The massive international success of Hozier’s “Take Me to Church” and self-titled debut proved there was an untapped market for singer-songwriters with an authentic, independent spirit who still fit comfortably on alternative rock radio. Rag’n’Bone Man’s “Human” was a clear successor, but the song’s whiny unpleasantness wasted a great vocalist, something that “No Roots” does not do. The fat, bouncy bass and a star-making performance from Alice Merton wet my appetite for future material, and NO ROOTS EP is further proof of her potential. Each song roughly follows the same formula as “No Roots”: take one personal emotion and blow it up with tight guitar licks, a killer chorus, and theatrical flourishes of piano and cheering. However, she uses the formula to explore new sounds to great success, like the noodling, reverb-heavy build of guitar on “Jealousy” to the straight-forward funk rock of “Lash Out.” Familiar instrumental quirks sound fresh in her hands, thanks to crisp production and a combination of Florence Welsh bombast and Fiona Apple’s no-holds-barred emotionality. Sadly, there are moments where the synthetic elements ruin the mood, like the stomping percussion and incessant bleeping of “Hit the Ground Running,” though it’s not as jarring as the fake rootsy clang of “Human.” It’s unlikely to change your mind on Merton if “No Roots” did nothing to sway you, but those who have bought into the hype will find no reason to jump off the train here. [Blake Michelle]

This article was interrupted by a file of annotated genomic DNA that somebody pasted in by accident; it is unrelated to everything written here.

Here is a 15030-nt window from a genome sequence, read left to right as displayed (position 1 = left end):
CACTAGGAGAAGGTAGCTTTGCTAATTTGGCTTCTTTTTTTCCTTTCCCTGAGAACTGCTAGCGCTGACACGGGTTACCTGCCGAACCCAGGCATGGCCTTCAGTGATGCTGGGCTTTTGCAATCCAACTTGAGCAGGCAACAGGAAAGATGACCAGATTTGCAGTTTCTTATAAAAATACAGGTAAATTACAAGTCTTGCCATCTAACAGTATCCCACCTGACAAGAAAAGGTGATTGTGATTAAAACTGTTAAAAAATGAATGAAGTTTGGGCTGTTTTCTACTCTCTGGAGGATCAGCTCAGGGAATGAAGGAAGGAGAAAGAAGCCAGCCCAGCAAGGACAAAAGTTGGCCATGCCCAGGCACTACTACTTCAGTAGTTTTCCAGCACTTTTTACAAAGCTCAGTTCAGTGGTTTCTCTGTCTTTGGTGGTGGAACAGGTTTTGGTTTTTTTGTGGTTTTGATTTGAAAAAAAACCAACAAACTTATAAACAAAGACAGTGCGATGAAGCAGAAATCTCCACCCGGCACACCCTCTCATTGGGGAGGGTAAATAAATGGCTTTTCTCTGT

Princess Nokia – A GIRL CRIED RED
Genre: Alternative R&B, Trap Rap
Favorite Track: “At the Top”
Where the bars at?
It’s the only thing I could think two songs into Princess Nokia’s new release, A GIRL CRIED RED, her “emo” turn and follow up to her delightful mixtape-to-album debut, 1992 DELUXE. Look, while emo rap’s witching hour of crossover undoubtedly approaches (Lil Uzi Vert’s recent toe-dipping seems to indicate a next level of rap stardom is about to push the chips all in on the genre), overhauling your sound to self-medicated indie rock is probably a bad idea. Case in point, A GIRL CRIED RED, which is perfectly fine emo rap, but a jarring and misguided misdirect for an artist as young and exciting as Princess Nokia. There is none of that slapping New York rap sound on A GIRL CRIED RED, and going back to “Tomboy” or “Bart Simpson,” it’s really hard to see what she’s artistically gaining in this new genre. Princess Nokia is, at best, a serviceable singer, and this album relies pretty heavily on her voice to carry songs rather than her raps, which when they do come through are effects-laden and mildly irritating. Her entire persona is overhauled here, with the closest we get to that sharp, brooding wit leading a song coming when she spits, “I’m a stone cold killer / couple notches in my belt” on “At the Top.” Opener “Flowers and Rope” and closer “Little Angel” both seem like signature enough tracks for this EP, poppy sad boi guitar rock that indignantly stares down the world of hip hop, so if that’s what you’re looking for, God bless.